Fireworks Safety: How to Keep It Fun and Avoid Injury
The Fourth of July can be a fun family event—an exciting time to celebrate and enjoy the summer with family and friends. And fireworks are usually a part of the celebration. Every year however, approximately 12,000 children and adults suffer injuries from fireworks.
To help you celebrate the Fourth of July safely, the National Council on Fireworks Safety offers the following safety tips:
- Read and follow all label instructions and warnings.
- Always have an adult present.
- Never allow children to play with or ignite fireworks.
- Buy from reliable sellers.
- Use fireworks outdoors only and light them on a smooth, flat surface away from the house, dry leaves, and flammable materials.
- Always have water handy; a garden hose and a bucket is best.
- Never take fireworks apart, mix their contents with anything else, or attempt to make your own fireworks.
- Light only one firework at a time.
- Never re-light a "dud" firework. Wait 15 to 20 minutes and then soak it in a bucket of water.
- Store fireworks in a cool, dry place.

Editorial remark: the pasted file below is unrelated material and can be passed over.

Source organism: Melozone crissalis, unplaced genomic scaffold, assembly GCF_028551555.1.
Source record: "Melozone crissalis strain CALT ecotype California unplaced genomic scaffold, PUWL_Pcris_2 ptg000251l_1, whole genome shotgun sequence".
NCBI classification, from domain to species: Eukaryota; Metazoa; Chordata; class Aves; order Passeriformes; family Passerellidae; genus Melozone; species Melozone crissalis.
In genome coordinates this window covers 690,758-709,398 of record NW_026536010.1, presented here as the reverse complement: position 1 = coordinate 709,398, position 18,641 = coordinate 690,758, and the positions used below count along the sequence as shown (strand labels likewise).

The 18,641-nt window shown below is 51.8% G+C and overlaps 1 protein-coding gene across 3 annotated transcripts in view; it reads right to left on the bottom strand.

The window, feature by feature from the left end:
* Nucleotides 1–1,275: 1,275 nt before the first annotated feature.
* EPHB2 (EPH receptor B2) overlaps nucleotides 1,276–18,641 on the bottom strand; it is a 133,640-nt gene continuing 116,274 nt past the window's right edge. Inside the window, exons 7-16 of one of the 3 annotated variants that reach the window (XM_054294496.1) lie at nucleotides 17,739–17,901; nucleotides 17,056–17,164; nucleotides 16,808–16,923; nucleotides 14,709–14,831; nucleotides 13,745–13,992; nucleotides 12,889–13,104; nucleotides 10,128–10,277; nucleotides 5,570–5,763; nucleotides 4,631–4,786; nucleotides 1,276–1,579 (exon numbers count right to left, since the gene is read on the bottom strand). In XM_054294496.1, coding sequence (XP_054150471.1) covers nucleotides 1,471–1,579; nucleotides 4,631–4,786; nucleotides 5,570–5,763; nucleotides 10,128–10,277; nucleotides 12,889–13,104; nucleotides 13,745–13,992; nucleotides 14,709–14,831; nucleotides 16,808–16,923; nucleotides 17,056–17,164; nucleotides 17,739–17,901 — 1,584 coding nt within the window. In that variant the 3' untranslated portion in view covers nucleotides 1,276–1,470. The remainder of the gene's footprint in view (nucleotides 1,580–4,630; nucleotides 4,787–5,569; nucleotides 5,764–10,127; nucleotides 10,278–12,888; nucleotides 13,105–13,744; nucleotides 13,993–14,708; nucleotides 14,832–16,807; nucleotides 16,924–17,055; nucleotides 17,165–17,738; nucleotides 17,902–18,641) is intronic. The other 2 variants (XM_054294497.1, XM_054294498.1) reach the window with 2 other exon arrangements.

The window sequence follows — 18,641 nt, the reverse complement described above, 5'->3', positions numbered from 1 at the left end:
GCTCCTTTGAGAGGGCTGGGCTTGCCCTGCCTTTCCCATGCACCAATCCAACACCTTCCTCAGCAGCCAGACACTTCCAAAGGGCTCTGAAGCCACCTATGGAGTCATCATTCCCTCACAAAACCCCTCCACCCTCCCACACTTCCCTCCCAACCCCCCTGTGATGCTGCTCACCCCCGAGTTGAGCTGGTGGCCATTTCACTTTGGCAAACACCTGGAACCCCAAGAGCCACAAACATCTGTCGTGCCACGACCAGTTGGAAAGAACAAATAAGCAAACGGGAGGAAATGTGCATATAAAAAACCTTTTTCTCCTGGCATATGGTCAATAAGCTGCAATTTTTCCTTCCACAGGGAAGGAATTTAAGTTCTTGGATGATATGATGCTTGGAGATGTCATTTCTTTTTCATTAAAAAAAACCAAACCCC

- Dispose of fireworks by soaking them in water and then putting them in your trash can.
- Never throw or point fireworks at other people. Be sure that people are out of range before lighting fireworks.
- Never carry fireworks in your pocket.
- Never shoot fireworks in metal or glass containers.
- Always wear eye protection when lighting fireworks and never have any part of your body over the fireworks.
- Do not use illegal explosives.
There are a handful of states that ban all consumer fireworks. Check with your local government agency to determine if fireworks are banned in your state.
American Pyrotechnics Association
National Council on Fireworks Safety
Canada Safety Council
National Resources of Canada
Last reviewed January 2008 by ]]>Rosalyn Carson-DeWitt, MD]]>
Please be aware that this information is provided to supplement the care provided by your physician. It is neither intended nor implied to be a substitute for professional medical advice. CALL YOUR HEALTHCARE PROVIDER IMMEDIATELY IF YOU THINK YOU MAY HAVE A MEDICAL EMERGENCY. Always seek the advice of your physician or other qualified health provider prior to starting any new treatment or with any questions you may have regarding a medical condition.
Copyright © 2007 EBSCO Publishing All rights reserved.